Additionally, please define feminism in the twenty-first century according to your readings in both the RH and FTR texts. Are you surprised by this definition? If so, how? If not, why? Due by 11:59 pm on Wednesday. 

Discussion 2

Demonstrate comprehension and reading by posting three things:

a)  Define methodology in social research.

b)  Describe the difference between ontology and epistemology.

c)  Reflect on one concept presented in hook’s chapter 3 regarding the significance of the feminist movement (meaning, this was something you had never thought about at all until reading this, or thought about in that particular way, for example).

Due by 11:59 pm on Sunday.  

Week 2: Feminism’s Enlightenment Legacy / Challenges of the Scientific Method
Readings
  • RH:  Chapter 2 & 3
Discussion 3

In separate paragraphs, briefly describe Enlightenment thought and Cartesian dualisms. Then, thinking creatively, provide three examples of dualisms that are not provided in the book (don’t copy other students ideas here!). How are dualisms helpful in understanding reality? How can they be limiting? Provide examples. Due by 11:59 pm on Wednesday. 

Discussion 4
Feminist theory maintains that feminist researchers are knowing subjects producing knowledge of the real social world, but continue to debate the usefulness of objectivity and subjectivity (as outlined in Chapter 3). Critically evaluate the value this aspect of feminist theory adds to the social sciences as well as the limitations within it. Then, post a personal example of how each perspective (unbiased/biased or objective/subjective) can be helpful in understanding women’s realities. For example, how has your personal story helped you better understand a particular subject. Or, how has your inexperience and unbiased opinion of a subject helped you understand? I expect an example of each—please think creatively here. Due by 11:59 pm on Sunday.
Paper 1
See full assignment description in the Assignment Overview. Due by 11:59 pm on Sunday.
Proctor Information
Submit your proctor form to the appropriate Dropbox folder by the end of the week. Remember to “Save” the form before placing it in Dropbox. See the Content area for more information.
Week 3: Feminist Standpoint Theory
Readings
  • RH:  Chapter 4
  • FTR:  Essay 34 by Nancy Hartsock (pg. 368)
Discussion 5

A standpoint is a place from which to view the world that determines what we focus on as well as what is obscured from us. How do you know what you know? In this post, I want students to develop a complete standpoint position by specifying A) your social location and B) the type of knowledge derived from this standpoint. I want more than just your social roles (mother, manager, healer) and social groupings (class, race, gender)—try to locate how it is that these aspects of your life provide knowledge. What kind of knowledge do you gain? Is it superior to other forms of knowledge? Is it necessary to be in a particular role, say as a parent, to gain access to this perspective? Does being located in a social group (race, class, gender) empower or oppress your ability to ‘see’ the world? I expect several paragraphs here. Please read “My Body is My Own Business” by Naheed Mustafa in the Week 3 content section of the classroom as an example of a standpoint. Due by 11:59 pm on Wednesday. 

Discussion 6
In this second discussion thread of the week, students are to reflect on Hartsock’s essay on “The Feminist Standpoint” (FTR: Essay 35, pg. 354). Critically evaluate the value this aspect of feminist theory adds to the social sciences as well as the limitations within it. What are her ideas on the sexual division of labor? What does she say about women’s work? What does she say about motherhood? I expect several paragraphs here. Due by 11:59 pm on Sunday.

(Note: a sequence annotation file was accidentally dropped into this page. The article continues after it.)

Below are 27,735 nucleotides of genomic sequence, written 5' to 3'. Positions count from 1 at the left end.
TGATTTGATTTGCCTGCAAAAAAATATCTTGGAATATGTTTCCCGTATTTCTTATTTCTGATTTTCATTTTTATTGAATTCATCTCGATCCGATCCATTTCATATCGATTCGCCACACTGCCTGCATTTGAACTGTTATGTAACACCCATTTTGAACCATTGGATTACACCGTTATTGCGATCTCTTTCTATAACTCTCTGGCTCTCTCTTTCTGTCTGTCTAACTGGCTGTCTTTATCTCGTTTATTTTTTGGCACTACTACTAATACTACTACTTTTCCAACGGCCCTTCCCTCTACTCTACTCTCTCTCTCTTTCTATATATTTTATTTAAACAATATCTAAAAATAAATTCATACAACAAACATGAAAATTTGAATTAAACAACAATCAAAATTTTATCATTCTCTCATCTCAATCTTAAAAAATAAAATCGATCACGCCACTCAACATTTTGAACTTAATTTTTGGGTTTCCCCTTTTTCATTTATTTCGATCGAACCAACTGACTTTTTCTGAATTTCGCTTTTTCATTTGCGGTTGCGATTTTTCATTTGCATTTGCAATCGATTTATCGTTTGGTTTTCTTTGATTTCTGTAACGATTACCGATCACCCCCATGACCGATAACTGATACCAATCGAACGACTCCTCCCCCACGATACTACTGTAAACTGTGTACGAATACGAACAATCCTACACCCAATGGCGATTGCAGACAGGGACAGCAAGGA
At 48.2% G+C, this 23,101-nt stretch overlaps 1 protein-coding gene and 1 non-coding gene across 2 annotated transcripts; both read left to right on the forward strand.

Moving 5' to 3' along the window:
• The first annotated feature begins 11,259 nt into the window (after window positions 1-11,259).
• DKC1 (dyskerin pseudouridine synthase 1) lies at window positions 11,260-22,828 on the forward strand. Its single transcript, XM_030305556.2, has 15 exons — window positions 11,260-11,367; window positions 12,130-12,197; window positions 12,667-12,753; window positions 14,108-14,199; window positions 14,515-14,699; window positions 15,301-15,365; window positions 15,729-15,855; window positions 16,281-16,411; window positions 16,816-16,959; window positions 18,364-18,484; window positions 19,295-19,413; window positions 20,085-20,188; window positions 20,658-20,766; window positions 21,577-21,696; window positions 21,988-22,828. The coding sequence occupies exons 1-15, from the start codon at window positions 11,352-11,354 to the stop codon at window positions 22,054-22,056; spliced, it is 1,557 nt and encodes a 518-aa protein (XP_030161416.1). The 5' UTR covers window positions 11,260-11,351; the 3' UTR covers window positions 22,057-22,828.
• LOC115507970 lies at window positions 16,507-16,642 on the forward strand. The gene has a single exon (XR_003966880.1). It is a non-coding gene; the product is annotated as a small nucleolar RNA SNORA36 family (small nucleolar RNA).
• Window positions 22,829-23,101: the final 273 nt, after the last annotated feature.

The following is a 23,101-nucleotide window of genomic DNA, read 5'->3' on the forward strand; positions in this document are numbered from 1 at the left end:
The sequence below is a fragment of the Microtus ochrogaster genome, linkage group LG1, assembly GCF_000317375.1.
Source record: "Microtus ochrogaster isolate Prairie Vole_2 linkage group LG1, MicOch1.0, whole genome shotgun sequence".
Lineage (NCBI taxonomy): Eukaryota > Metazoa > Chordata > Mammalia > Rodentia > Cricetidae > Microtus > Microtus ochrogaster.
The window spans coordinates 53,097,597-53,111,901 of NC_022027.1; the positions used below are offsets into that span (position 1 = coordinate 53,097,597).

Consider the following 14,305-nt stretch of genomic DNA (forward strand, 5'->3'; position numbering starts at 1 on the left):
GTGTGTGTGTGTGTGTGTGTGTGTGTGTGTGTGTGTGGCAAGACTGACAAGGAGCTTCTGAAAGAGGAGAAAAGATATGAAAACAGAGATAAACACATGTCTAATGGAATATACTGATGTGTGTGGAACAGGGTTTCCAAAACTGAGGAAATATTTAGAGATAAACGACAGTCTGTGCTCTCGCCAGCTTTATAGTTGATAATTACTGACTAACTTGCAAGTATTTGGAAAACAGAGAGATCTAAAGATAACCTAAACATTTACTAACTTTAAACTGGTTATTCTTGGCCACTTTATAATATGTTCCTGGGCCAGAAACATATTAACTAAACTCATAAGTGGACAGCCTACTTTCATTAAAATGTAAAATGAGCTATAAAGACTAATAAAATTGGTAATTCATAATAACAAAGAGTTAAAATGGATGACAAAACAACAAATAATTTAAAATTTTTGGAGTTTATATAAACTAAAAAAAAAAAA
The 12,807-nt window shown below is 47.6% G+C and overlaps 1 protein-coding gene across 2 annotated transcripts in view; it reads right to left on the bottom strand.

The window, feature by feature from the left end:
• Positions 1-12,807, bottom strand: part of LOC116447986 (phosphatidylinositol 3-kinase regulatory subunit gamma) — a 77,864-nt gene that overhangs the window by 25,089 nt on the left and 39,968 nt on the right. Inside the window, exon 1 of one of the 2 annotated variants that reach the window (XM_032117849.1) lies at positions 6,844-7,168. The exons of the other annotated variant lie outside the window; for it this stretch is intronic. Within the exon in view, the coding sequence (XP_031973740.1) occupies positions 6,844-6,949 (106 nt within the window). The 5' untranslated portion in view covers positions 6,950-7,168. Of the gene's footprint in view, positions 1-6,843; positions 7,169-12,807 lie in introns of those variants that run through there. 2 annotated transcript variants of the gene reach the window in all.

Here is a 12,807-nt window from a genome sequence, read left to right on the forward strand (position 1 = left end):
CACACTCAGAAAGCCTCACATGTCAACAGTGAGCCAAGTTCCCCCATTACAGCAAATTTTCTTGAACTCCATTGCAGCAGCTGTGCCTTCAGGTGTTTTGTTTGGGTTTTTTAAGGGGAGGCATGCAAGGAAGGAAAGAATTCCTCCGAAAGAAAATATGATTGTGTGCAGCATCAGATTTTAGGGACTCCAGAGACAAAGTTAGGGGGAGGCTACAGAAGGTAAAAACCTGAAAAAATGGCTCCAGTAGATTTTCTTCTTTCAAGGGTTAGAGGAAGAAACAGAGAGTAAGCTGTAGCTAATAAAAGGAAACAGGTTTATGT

Quiz 1
Covers material in the readings from Weeks 1-3. Due by 11:59 pm on Sunday.
Week 4: Postmodern theory and Feminist Methodology
Readings
  • RH: Chapter 5
  • FTR: Essay 41 by Sandra Lee Bartky (pg. 466)
Discussion 7
In this Discussion thread, please explain Postmodern Theory and its implications on feminist theory as described in Chapter 5 of the RH text. Describe in at least two ways how postmodern theory challenges feminism? Due by 11:59 pm on Wednesday.
Discussion 8
Bartky uses Foucault’s postmodern theoretical concepts to discuss the state of women in society as the “docile body” and describes the extensive cultural disciplinary practices that perpetuate gender roles. She emphasizes how women are given greater freedom in the modern era than ever before, but that an ongoing, omnipresent pressure to maintain traditional feminine ideals still exists. Yet, at the end, she addresses a missing piece of Foucault’s analysis: it precludes “resistance” of any type. What does she mean by this and how does this fit into the discussion of Foucault’s analysis? What is the role of the individual? Due by 11:59 pm on Sunday.
Midterm Exam
The midterm exam is an online, proctored exam to be taken between Tuesday and Sunday of week 4. This exam is comprised of 4 essay questions, to be answered in 4-6 well-written paragraphs each. It also asks for 10 short answer definitions of key terms, to be answered in 1-3 sentences each. The exam must be completed with a proctor (the proctor must have been approved by the instructor by week 2 of the course). Due by 11:59 pm on Sunday.
Week 5: The ‘Other’ and Politics of Difference
Readings
  • RH: Chapter 6
  • hooks : Chapter 6
Discussion 10
Based on your reading of chapter 6 in the hooks text, describe at least one of her critiques of a traditional definition or understanding of power. How does she suggest women reconstruct ideas of power? Does her conception of power resonate in your life in any way? Please describe. Due by 11:59 pm on Sunday.
Discussion 9